Book review: In The Bath

by Tim Fitzhigham

Finer minds than minds have already summed up Tim FitzHigham better than I ever could. Dave Gorman has sad he only exists because PG Wodehouse didn’t invent him first, while The Queen, no less, believes him to be the maddest person in her kingdom.

He is, if you don’t know, a fine British eccentric, a benign, well-bred, google-eyed lunatic who embarks on the most insane adventures, simply for the challenge, then pursues them with a rabid determination and unflagging passion – no matter how seemingly pointless the task.

This book charts his attempts to cross the English Channel in a bath for Comic Relief. What a zany, madcap wheeze!

Only thing is, such a comedy quest is nowhere near as easy as you – or, more specifically, Fitzhigham himself – might think. His own lack of rowing ability was the first hurdle, despite having previously conquered the Thames in a paper boat. But more challenging were the physical and bureaucratic barriers that kept being placed in his path.

To be allowed to tackle the Channel, he had to ensure his vessel was seaworthy; which meant the finished article weighed more than a third of a ton, not the easiest thing to power through heavy storms and across the world’s busiest shipping lane when your extremities are covered with painful blisters.

Oh, and to add to the punishment he subjected his poor battered body too, described in wincing detail, Fitzhigham also recklessly agreed to a bet, for one pint of beer, to row his ablution equipment around the treacherous coast of Kent and up the Thames, as far as Tower Bridge. His foolhardy jape had clearly escalated stupidly out of hand, but the Fitzhigham eccentricity gene would never allow him to back down.

His perseverance and determination is remarkable. But what comes across most in this account of his adventures is the kindness of (most) strangers. It may simply be the modesty he brings to this account, but at almost every turn, disaster is averted by people’s willingness to leap to his aid, eager to invest a lot of their time and effort into a challenge so clearly mad. Such readiness to succumb to the persuasively charming upper-classes is what built us an Empire – even if it also led to subservient troops galloping to their doom in Charge Of The Light Brigade.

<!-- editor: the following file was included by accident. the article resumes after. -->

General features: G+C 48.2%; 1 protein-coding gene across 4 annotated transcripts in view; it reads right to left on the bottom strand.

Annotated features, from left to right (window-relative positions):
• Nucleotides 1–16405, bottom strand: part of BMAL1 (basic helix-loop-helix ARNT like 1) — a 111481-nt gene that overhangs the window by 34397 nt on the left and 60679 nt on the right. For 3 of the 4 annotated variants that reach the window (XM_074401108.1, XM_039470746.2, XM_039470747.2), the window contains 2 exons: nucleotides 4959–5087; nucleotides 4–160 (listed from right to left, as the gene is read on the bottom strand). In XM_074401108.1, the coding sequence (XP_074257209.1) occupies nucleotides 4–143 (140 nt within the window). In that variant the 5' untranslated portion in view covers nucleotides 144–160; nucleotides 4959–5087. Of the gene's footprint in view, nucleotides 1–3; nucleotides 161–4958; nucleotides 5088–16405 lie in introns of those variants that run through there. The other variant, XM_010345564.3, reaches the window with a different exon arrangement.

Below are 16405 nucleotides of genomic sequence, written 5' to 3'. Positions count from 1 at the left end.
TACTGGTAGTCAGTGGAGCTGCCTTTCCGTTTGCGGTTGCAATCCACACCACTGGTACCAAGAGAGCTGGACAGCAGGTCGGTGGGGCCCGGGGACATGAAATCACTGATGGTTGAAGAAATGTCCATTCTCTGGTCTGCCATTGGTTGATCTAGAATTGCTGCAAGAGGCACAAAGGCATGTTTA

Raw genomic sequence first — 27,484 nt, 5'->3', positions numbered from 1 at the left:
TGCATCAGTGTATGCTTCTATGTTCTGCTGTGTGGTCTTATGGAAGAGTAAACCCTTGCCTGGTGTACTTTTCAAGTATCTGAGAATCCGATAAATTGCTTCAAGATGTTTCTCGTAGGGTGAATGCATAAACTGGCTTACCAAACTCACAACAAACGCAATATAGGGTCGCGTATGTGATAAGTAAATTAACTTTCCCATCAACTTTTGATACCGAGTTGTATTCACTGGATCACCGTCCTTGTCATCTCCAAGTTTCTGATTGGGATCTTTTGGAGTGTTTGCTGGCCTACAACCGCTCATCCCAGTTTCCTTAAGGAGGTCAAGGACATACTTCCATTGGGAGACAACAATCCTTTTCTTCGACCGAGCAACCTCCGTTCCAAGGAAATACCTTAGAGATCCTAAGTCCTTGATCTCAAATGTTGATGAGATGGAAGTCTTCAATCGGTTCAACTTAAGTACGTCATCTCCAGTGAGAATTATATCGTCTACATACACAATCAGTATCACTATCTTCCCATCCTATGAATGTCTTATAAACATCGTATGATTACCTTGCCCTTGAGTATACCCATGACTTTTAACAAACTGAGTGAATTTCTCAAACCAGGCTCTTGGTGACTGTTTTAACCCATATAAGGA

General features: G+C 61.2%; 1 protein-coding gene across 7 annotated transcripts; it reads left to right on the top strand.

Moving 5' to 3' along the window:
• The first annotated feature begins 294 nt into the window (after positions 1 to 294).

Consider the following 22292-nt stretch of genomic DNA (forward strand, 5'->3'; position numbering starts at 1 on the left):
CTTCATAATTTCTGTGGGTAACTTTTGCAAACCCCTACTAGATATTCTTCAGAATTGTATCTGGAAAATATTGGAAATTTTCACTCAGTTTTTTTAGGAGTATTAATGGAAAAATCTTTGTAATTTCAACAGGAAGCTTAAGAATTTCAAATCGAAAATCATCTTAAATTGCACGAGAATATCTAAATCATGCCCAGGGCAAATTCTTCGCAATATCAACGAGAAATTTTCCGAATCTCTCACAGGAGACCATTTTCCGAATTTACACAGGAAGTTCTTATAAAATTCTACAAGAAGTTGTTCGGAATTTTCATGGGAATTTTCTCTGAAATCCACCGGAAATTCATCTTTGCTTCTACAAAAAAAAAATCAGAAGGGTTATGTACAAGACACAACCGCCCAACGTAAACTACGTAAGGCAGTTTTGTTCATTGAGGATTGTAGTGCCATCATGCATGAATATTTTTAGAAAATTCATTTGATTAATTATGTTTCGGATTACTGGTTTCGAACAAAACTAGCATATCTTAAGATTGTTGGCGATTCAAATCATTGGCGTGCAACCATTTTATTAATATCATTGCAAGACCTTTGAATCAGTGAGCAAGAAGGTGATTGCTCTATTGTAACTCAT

Thankfully – and I’m not giving much away here – in this case, all the effort leads to triumphant success, as Fitzhigham has already detailed in an Edinburgh comedy show, which he also called In The Bath.

Understandably, this book is more about the journey than the destination – and his endeavour has more ups and downs than a piece of pluming in a force nine gale. It’s not designed to be tea-snortingly funny, but the ever-evolving story combined with Fitzhigham’s self-effacing approach and light turn of phrase ensures a crackingly entertaining read.

There are some very nice touches – particularly the long list of other books by the same author, followed by the much, much shorter list of other PUBLISHED books by the same author. But the man can clearly write as well as he can now row, so expect this to be the first of many books detailing his bizarre adventures.

Fitzhigham became almost a mythical figure among the tight-knit sea- and river-faring folk of the south east, with rumours of his idiotic venture spreading through the ports of Kent and boathouses of the Thames long before he ever passed through. You suspect they didn’t really believe he really existed, and was simply the figment of an old salt’s imagination.

But thankfully he does exist, and as long as Britain welcomes such passionate eccentricity, we’ll cling on to the most vital part of our national identity. Long live Tim FitzHigham, Commodore Of Sudbury Quay, Freeman Of The Company Of Watermen And Lightermen Of The River Thames, and all-round good egg.

Reviewed by: Steve Bennett
June 30, 2008

Published: 30 Jun 2008

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